- Stanley Edward Skuse married Dorothea Fay Oliver, daughter of Joseph (George) Oliver and Lucy Blumke, circa 1943.
- Stanley Edward Skuse appeared on the Electoral Roll in 1949 living at Haden. He was a barman.
- Stanley Edward Skuse died on 8 February 1994 at age 78.
- He was buried in Buderim Lawn Cemetery.
F, b. 1914
M, b. circa 1879, d. 1956
- Thomas Skuse was born circa 1879. he was the son of Robert Skuse and Betsy Fisher.
- Thomas Skuse married Caroline Elizabeth Kopp in 1902 in Queensland.
- Thomas Skuse died in 1956 in Queensland.
M, b. 1889, d. 1889
William Charles Skuse
M, b. 1903, d. 1958
William Sercombe Skuse
M, b. circa 1923, d. 1923
F, b. 1788, d. 11 March 1868
- Charts: Descendants of Charles Eyles
- Mary Slade was born in 1788.
- At the age of 19 years, Mary Slade married Henry Gill in January 1807 in Baltonsborough, Somerset, England. They had a family of eight children in the 14 years of their marriage.
- In April 1821,her husband, Henry Gill died at age 36.
- At the age of 38 years, Mary Slade married Peter Higgins on 26 December 1826 in Baltonsborough, Somerset, England. They had three children, Sydney, Angelina and Rhoda.
- Mary Slade and Peter Higgins immigrated to Nelson, New Zealand, on 24 September 1841. Mary 48, and 36 year old Peter,'s children Sydney 15, Angelina 14, and Rhoda 10 travelled with them on the Mary Ann along with Mary's grandaughter Selina Gill/Higgins aged 6. Also on board were Daniel Eyles and his family.
- On 12 December 1847,her husband, Peter Higgins died at age 42. He was killed while felling a tree on his property at Spring Grove.
- At the age of 60 years, Mary Slade married Daniel Eyles, son of Charles Eyles and Hannah Phillips, on 4 February 1848 in Nelson, New Zealand.
- Mary Slade died on 11 March 1868 in Richmond, New Zealand. The "Nelson Evening News" reported:- " 11 Mar, at Richmond, after 3 mths severe suffering, Mrs Eyles, 84 yrs."
- She was buried in Richmond Cemetery. Daniel Eyles is buried in the same plot.
F, b. 29 September 1852, d. 1900
- Indus - 29 Dec 1874: Other Immigrants on the same ship
- Rebecca Slade was born on 29 September 1852 in Biereton, Buckinghamshire, England. She was the daughter of James Slade and Elizabeth Jefery.
- At the age of 20 years and 7 days, Rebecca Slade married William George Cooper on 6 October 1872 in Aylesbury, Buckinghamshire. Rebecca, 21 was the daughter of James Slade and William, 37 the son of Michael Cooper.
- Rebecca Slade and William George Cooper immigrated to Brisbane on 29 December 1874. William, aged 38 and Rebecca aged 22 travelled on the Indus which sailed from London on 13 Sep 1874. With them was their one year old son William.
- Rebecca Slade and William Paton became partners circa 1878. It appears they were from the same area in Buckinghamshire and most likely knew each other before immigrating to Queensland. Their first child Benjamin was born in 1879. Rebecca and William finally married in 1890.
- At the age of 37 years, 9 months and 28 days, Rebecca Slade married William Paton on 27 July 1890 in Murphy's Creek, Queensland. Rebecca was shown as Rebecca Cooper.
- Rebecca Slade died in 1900 in Murphy's Creek, Queensland.
Children of Rebecca Slade and William George Cooper
Children of Rebecca Slade and William Paton
- Benjamin Paton+ b. 1879, d. 28 March 1965
- Sophia Jane Paton+ b. 15 May 1881, d. 7 March 1971
- Harry John Paton b. 1883, d. 25 March 1890
- Matthew Paton+ b. 1885, d. 4 February 1967
- Rose Rebecca Paton+ b. 1888, d. 11 November 1912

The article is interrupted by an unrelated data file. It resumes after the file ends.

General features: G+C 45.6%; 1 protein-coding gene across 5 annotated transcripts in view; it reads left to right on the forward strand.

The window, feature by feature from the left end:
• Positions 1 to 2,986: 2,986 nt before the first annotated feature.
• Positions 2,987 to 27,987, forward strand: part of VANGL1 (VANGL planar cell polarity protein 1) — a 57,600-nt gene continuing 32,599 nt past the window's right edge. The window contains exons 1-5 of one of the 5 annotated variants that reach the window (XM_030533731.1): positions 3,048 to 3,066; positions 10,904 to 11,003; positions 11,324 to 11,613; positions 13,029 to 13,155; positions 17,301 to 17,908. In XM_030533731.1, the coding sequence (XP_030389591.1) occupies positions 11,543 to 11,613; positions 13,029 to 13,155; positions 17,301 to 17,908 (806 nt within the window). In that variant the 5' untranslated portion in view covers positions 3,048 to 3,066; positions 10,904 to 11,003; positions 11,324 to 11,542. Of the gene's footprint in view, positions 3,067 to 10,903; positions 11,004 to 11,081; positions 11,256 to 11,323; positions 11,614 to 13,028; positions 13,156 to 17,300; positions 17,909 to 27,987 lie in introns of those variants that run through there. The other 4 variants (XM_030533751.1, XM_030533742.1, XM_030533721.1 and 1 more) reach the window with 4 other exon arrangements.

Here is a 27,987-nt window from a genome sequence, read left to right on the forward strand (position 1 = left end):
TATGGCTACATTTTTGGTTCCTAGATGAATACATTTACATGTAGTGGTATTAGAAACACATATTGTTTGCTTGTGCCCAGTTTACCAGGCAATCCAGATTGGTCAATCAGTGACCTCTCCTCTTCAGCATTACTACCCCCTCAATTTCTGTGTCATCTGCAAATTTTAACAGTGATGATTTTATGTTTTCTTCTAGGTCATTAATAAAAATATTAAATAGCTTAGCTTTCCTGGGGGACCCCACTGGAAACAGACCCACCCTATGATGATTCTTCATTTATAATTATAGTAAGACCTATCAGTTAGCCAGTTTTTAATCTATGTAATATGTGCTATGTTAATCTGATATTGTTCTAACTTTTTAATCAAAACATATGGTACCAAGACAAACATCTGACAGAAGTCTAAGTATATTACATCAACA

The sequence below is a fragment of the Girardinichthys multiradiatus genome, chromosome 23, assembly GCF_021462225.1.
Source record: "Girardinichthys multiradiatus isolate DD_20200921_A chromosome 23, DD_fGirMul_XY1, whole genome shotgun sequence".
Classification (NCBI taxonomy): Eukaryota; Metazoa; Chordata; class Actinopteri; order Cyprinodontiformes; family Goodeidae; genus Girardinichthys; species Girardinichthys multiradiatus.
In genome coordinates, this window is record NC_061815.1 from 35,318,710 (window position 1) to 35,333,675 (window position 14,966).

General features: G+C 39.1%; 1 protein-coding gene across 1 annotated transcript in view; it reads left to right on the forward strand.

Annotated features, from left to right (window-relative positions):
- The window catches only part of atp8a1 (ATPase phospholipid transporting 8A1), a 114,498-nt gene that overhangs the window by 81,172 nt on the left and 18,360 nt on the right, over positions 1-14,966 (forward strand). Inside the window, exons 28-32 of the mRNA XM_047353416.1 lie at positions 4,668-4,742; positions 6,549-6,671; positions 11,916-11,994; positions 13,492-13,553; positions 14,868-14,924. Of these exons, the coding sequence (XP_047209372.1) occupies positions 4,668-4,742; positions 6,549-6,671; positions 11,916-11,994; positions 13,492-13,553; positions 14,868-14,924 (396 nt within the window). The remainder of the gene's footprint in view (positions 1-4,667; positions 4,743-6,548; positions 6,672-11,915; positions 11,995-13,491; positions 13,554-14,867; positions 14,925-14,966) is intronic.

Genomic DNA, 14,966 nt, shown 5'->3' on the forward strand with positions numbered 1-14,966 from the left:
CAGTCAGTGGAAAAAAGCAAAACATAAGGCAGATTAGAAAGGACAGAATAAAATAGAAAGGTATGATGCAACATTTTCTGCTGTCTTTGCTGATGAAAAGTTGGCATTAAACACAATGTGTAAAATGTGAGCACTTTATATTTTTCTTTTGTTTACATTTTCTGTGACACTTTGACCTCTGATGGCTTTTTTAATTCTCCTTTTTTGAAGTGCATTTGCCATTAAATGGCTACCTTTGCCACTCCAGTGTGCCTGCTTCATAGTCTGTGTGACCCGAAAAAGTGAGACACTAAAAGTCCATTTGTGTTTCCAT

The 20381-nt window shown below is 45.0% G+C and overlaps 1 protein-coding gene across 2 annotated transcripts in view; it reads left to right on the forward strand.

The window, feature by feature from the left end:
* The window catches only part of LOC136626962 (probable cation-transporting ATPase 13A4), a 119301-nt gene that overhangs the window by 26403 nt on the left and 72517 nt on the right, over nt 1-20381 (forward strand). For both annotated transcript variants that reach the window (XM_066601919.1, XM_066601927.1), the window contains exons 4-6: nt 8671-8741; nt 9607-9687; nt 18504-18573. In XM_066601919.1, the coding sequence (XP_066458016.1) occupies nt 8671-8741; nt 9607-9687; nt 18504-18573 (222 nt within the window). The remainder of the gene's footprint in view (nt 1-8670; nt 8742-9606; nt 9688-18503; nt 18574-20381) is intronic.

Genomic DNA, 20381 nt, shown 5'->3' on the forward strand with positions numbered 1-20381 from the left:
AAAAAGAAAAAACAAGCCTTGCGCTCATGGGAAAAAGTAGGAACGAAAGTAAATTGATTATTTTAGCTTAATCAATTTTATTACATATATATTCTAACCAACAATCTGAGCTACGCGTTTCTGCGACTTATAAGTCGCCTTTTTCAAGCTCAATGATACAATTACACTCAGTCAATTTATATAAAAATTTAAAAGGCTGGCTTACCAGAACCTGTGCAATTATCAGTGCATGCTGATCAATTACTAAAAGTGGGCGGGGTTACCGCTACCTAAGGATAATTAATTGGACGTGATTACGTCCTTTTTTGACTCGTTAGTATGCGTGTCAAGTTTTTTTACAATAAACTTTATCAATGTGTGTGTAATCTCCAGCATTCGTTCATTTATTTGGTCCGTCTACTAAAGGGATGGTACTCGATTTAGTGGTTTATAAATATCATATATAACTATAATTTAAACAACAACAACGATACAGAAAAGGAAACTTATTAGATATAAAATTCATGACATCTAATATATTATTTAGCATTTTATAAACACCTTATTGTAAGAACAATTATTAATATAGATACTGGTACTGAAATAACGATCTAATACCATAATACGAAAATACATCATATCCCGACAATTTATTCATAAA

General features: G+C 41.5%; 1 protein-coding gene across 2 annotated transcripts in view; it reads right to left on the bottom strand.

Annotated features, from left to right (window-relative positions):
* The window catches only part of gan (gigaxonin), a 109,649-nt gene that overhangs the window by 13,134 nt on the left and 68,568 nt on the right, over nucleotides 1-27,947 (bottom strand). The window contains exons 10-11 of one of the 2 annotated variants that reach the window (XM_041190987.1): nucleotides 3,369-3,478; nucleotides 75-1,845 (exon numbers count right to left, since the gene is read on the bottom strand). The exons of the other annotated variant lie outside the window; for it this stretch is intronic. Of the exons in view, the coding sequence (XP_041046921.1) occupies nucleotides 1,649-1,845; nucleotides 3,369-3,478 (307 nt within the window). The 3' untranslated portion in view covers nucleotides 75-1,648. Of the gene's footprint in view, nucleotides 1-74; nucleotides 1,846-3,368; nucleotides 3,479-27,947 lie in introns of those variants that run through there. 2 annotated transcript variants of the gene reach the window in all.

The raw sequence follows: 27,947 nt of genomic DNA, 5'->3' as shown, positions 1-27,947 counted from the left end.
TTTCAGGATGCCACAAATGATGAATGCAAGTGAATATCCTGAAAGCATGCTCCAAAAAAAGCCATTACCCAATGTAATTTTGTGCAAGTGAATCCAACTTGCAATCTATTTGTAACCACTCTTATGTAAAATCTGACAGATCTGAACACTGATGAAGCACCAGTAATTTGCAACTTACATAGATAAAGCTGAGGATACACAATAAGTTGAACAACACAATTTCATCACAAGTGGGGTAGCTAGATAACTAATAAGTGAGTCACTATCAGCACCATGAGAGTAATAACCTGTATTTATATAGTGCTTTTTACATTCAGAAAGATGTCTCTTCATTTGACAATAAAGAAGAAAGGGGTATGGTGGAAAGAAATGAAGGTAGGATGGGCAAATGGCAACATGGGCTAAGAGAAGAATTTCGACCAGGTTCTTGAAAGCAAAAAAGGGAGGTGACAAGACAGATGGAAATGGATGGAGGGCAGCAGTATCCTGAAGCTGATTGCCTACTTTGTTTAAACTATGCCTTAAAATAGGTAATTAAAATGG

- Caroline Ann Paton+ b. 1890, d. 4 April 1964
- Jesse Paton b. 1892, d. 8 July 1955
Edith Ann Slater
F, b. 6 February 1889, d. 18 February 1889
Mary Jane (Jane) Slater
F, b. 16 June 1885
William Henry Slater
M, b. 6 February 1889, d. 6 February 1889
Robert Henry (Herbert) Slatter
M, b. 18 April 1887, d. 11 February 1888
Catherine A Slattery
F, b. circa 1870
- Catherine A Slattery was born circa 1870.
Phyllis Christina Sleyer
F, b. 14 July 1909, d. 16 March 2011
- Phyllis Christina Sleyer was born on 14 July 1909.
- At the age of 20 years, 3 months and 12 days, Phyllis Christina Sleyer married Ralph Lancelot Tasker, son of Reginald Edgar Tasker and Gertrude Gerrard Milne, on 26 October 1929.
- On 16 May 1981,her husband, Ralph Lancelot Tasker died in Wanganui, New Zealand, at age 72.
- Phyllis Christina Sleyer died on 16 March 2011 in New Zealand at age 101.
Constance Lilian Sloss
F, b. 1896, d. 8 February 1972
- Constance Lilian Sloss was born in 1896.
- She was the daughter of John Sloss and Elizabeth Manly.
- At the age of 18 years, Constance Lilian Sloss married Robert Williams in 1914 in Queensland.
- Constance Lilian Sloss died on 8 February 1972 in Queensland.
- She was buried on 10 February 1972 in Drayton & Toowoomba Cemetery. PLAW3-007-0012.
Daisy Myrtle Sloss
F, b. 1906
Ivy Evelyn Sloss
F, b. 1905
James William Alexander Sloss
M, b. circa 1899, d. 1977
M, b. 3 April 1863, d. 17 November 1953
- John Sloss was born on 3 April 1863 in Mt Blackwood, Victoria. He was the son of Edward Sloss and Kate McGann.
- At the age of 30 years, 7 months and 20 days, John Sloss married Elizabeth Manly on 23 November 1893 in Victoria.
- John Sloss died on 17 November 1953 in Queensland at age 90.
Children of John Sloss and Elizabeth Manly
Mary Elizabeth Sloss
F, b. 17 August 1894, d. 30 November 1980
- Mary Elizabeth Sloss was born on 17 August 1894 in Baccus Marsh, Victoria.
- She was the daughter of John Sloss and Elizabeth Manly.
- At the age of 27 years, Mary Elizabeth Sloss married James Patch, son of Thomas Joseph Patch and Elizabeth Connors, in 1922 in Queensland.
- Mary Elizabeth Sloss and James Patch appeared on the Electoral Roll in 1943 living at Roslyn, Emu Creek, Crow's Nest. Jim was a farmer.
- Mary Elizabeth Sloss died on 30 November 1980 in Queensland at age 86.
- She was buried on 2 December 1980 in Crow's Nest Cemetery.
Reginald Leonard George Sloss
M, b. 1912
Violet Euphoria Jane Sloss
F, b. 1909
Amy Hurford Smallbone
F, b. 1912